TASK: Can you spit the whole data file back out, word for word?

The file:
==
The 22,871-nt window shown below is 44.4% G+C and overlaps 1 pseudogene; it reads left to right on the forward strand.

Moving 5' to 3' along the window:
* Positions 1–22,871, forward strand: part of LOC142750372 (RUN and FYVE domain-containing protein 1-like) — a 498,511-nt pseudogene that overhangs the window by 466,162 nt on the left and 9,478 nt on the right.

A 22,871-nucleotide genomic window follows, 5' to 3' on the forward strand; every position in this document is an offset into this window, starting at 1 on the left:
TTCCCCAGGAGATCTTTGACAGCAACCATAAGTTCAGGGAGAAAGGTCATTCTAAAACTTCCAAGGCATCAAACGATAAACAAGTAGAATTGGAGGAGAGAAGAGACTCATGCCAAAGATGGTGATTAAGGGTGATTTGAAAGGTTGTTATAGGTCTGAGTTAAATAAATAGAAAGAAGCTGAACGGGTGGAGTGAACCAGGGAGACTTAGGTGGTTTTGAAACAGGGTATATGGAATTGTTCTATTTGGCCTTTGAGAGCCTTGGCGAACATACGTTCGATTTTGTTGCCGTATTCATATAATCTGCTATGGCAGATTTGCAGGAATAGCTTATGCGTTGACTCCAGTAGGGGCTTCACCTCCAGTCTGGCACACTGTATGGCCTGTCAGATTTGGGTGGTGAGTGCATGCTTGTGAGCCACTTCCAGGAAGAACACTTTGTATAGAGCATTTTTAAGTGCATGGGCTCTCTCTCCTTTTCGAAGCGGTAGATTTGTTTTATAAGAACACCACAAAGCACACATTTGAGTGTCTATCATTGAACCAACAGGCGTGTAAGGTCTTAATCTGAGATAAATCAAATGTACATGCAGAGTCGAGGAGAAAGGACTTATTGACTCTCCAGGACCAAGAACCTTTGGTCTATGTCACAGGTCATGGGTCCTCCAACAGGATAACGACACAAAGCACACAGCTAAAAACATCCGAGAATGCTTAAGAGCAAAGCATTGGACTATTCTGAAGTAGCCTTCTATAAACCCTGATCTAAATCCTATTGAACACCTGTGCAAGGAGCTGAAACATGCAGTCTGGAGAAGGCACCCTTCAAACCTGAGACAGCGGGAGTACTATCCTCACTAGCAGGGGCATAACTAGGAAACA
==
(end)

The 22,871-nt window shown below is 44.4% G+C and overlaps 1 pseudogene; it reads left to right on the forward strand.

Moving 5' to 3' along the window:
* Positions 1–22,871, forward strand: part of LOC142750372 (RUN and FYVE domain-containing protein 1-like) — a 498,511-nt pseudogene that overhangs the window by 466,162 nt on the left and 9,478 nt on the right.

A 22,871-nucleotide genomic window follows, 5' to 3' on the forward strand; every position in this document is an offset into this window, starting at 1 on the left:
TTCCCCAGGAGATCTTTGACAGCAACCATAAGTTCAGGGAGAAAGGTCATTCTAAAACTTCCAAGGCATCAAACGATAAACAAGTAGAATTGGAGGAGAGAAGAGACTCATGCCAAAGATGGTGATTAAGGGTGATTTGAAAGGTTGTTATAGGTCTGAGTTAAATAAATAGAAAGAAGCTGAACGGGTGGAGTGAACCAGGGAGACTTAGGTGGTTTTGAAACAGGGTATATGGAATTGTTCTATTTGGCCTTTGAGAGCCTTGGCGAACATACGTTCGATTTTGTTGCCGTATTCATATAATCTGCTATGGCAGATTTGCAGGAATAGCTTATGCGTTGACTCCAGTAGGGGCTTCACCTCCAGTCTGGCACACTGTATGGCCTGTCAGATTTGGGTGGTGAGTGCATGCTTGTGAGCCACTTCCAGGAAGAACACTTTGTATAGAGCATTTTTAAGTGCATGGGCTCTCTCTCCTTTTCGAAGCGGTAGATTTGTTTTATAAGAACACCACAAAGCACACATTTGAGTGTCTATCATTGAACCAACAGGCGTGTAAGGTCTTAATCTGAGATAAATCAAATGTACATGCAGAGTCGAGGAGAAAGGACTTATTGACTCTCCAGGACCAAGAACCTTTGGTCTATGTCACAGGTCATGGGTCCTCCAACAGGATAACGACACAAAGCACACAGCTAAAAACATCCGAGAATGCTTAAGAGCAAAGCATTGGACTATTCTGAAGTAGCCTTCTATAAACCCTGATCTAAATCCTATTGAACACCTGTGCAAGGAGCTGAAACATGCAGTCTGGAGAAGGCACCCTTCAAACCTGAGACAGCGGGAGTACTATCCTCACTAGCAGGGGCATAACTAGGAAACA